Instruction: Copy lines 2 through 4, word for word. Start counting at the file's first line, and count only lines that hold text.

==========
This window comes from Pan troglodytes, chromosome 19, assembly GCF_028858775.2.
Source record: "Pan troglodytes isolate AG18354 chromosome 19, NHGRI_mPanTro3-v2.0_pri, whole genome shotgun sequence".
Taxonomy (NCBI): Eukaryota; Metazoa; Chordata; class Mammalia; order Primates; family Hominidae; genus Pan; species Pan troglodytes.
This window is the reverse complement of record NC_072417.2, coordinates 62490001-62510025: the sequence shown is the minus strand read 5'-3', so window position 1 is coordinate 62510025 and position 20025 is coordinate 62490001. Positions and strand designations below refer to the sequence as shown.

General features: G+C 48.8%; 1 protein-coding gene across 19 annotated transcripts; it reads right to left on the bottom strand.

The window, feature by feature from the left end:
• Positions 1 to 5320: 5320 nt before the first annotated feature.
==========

Source record: "Pan troglodytes isolate AG18354 chromosome 19, NHGRI_mPanTro3-v2.0_pri, whole genome shotgun sequence".
Taxonomy (NCBI): Eukaryota; Metazoa; Chordata; class Mammalia; order Primates; family Hominidae; genus Pan; species Pan troglodytes.
This window is the reverse complement of record NC_072417.2, coordinates 62490001-62510025: the sequence shown is the minus strand read 5'-3', so window position 1 is coordinate 62510025 and position 20025 is coordinate 62490001. Positions and strand designations below refer to the sequence as shown.